"I pulled it up on the Internet so I could watch it, that worked really well. I couldn't miss watching something like this happening so close by," Hedgepeth said.

-- Petula Dvorak

Thoughts of Nancy Reagan -- 12:40 p.m.

Nancy Reagan was very much on the minds of the onlookers who gathered near the intersection of 3rd Street and Constitution Avenue, many of whom said that their most poignant moments of the week involved watching her. They studied her body language while watching services on television, looking for the smallest clue.

"When his wife went up to the casket and put her head down and kind of rubbed it, that was very touching and emotional," said Steve Solomon, 56, a federal printing office employee and Silver Spring resident. "This was at the service at his library in California. Then, at the Capitol, she made an attempt to put her cheek on the coffin but something popped into her mind and she decided against it. I have no clue what was going on in her mind right then."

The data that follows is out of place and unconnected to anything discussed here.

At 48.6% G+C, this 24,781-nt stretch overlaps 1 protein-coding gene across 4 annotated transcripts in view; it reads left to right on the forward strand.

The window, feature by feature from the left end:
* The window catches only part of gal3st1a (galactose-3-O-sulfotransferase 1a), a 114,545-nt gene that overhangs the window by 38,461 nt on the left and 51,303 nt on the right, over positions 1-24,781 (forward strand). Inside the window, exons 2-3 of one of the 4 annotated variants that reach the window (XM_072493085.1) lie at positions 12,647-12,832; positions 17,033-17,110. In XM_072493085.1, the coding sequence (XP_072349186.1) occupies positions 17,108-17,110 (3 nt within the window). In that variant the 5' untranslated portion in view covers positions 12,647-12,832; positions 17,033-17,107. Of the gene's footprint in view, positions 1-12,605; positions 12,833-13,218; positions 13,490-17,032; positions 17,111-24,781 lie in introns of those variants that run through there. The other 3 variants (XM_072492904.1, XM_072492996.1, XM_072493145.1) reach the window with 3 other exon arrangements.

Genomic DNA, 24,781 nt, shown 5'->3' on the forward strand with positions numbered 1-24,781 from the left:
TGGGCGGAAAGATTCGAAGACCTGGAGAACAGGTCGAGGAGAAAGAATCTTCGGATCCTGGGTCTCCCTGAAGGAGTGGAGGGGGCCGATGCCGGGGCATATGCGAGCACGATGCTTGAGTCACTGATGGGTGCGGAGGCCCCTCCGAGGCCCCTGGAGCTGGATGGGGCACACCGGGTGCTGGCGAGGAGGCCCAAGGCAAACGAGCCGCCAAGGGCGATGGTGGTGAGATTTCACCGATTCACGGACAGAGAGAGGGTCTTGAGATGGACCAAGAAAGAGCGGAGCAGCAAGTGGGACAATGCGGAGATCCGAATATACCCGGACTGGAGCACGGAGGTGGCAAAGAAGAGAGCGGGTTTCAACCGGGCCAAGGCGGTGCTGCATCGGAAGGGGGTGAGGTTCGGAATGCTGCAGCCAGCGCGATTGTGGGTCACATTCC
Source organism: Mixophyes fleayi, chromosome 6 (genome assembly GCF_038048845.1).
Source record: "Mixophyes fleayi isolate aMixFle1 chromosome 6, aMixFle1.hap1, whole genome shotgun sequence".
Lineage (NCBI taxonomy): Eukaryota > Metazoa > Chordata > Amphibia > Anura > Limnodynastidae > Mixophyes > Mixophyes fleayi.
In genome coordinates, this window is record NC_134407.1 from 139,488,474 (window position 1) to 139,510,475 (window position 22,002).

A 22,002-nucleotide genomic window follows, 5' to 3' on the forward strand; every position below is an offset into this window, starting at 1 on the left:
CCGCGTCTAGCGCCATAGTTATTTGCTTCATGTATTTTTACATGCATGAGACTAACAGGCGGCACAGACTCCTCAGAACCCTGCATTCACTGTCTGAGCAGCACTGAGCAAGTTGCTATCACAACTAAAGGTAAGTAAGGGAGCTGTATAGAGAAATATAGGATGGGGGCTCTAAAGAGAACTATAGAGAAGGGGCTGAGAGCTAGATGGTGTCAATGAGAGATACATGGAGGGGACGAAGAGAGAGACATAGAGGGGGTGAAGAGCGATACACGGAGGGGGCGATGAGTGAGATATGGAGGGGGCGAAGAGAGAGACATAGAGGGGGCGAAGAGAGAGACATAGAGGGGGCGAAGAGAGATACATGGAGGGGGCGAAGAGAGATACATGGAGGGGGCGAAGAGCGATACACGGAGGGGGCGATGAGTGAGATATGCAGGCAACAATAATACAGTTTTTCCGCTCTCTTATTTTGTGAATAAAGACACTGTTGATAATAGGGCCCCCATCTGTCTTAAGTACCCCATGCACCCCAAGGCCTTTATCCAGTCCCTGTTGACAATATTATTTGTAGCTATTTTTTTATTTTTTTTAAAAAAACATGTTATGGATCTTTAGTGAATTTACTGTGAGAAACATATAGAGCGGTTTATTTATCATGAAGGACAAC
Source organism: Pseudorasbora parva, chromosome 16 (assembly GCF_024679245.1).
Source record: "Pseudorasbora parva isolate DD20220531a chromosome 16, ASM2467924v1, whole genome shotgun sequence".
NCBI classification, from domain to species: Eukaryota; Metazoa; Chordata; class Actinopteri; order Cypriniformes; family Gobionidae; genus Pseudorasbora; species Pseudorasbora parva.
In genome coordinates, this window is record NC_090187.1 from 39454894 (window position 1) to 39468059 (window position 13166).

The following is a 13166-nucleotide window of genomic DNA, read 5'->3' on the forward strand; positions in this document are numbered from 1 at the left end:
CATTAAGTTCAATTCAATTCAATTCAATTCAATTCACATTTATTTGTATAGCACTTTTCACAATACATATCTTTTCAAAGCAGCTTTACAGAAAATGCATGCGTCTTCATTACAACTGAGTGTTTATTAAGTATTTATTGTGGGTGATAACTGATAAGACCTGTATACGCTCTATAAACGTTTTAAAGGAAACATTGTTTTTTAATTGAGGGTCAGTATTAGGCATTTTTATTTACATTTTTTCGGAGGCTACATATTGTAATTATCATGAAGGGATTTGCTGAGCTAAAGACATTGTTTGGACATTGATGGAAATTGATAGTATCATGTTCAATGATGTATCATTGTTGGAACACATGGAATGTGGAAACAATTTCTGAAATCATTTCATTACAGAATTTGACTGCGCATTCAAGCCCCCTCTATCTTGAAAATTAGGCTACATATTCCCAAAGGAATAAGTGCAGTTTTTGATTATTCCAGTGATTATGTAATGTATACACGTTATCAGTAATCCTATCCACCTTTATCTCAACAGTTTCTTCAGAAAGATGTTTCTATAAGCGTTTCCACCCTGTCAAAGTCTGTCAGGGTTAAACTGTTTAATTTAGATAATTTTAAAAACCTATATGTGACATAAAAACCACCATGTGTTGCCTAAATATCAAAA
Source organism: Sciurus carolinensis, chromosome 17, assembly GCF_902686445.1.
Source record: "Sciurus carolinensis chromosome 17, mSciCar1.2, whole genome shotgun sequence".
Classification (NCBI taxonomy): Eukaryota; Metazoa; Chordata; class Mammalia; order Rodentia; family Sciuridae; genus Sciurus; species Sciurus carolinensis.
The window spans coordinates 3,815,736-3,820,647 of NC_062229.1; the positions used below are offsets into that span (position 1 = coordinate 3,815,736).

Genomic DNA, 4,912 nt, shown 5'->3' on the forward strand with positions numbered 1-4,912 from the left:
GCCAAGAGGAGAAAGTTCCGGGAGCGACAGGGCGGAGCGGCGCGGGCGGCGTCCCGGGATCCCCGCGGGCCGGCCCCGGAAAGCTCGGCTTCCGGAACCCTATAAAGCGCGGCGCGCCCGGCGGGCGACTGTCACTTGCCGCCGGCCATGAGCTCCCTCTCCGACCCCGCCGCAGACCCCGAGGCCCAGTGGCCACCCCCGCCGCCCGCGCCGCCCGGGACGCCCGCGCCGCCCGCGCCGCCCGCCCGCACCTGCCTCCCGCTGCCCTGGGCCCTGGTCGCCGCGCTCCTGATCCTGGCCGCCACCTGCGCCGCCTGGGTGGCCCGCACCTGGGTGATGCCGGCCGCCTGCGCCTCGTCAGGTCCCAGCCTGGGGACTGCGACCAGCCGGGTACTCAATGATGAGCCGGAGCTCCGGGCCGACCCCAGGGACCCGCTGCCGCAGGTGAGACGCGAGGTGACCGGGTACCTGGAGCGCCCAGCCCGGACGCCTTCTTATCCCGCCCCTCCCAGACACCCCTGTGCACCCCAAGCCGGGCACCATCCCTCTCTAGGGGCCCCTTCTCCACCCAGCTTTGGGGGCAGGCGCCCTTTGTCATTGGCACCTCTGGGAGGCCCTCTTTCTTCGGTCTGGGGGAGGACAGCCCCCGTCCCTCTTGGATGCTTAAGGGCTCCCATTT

"What a lovely lady," said John Berger, 47, a business analyst from Brooklyn. "You see the emotion just in her hand gestures. JFK and Jackie had nothing on Ronnie and Nancy. What a great love story!"

-- Annie Gowen

Service Is an Honor -- 12:30 pm.

The McDonalds restaurant has been transformed into a staging area for people that are scheduled to be part of the final tribute for Reagan in a hanger at Andrews Air force Base.

There were young Air Force airmen in crisp, blue uniforms, congressional staff members in dark suits and ties and a U.S. Park Police lieutenant who gladly volunteered to patrol the Suitland Parkway that leads to Suitland Road and the entrance to the base.

"This is a once-in-a-lifetime opportunity to pay respect to a great president," said Ed Doddy, 23, a congressional staffer who felt fortunate to have a ticket to the final farewell ceremony inside Andrews.

Lt. John Dewey, who has been a park police officer for 16 years, said that it was an honor to have the assignment of making sure the Reagan motorcade went unimpeded onto the base. "I'm enjoying doing this. It has been an honor," he said.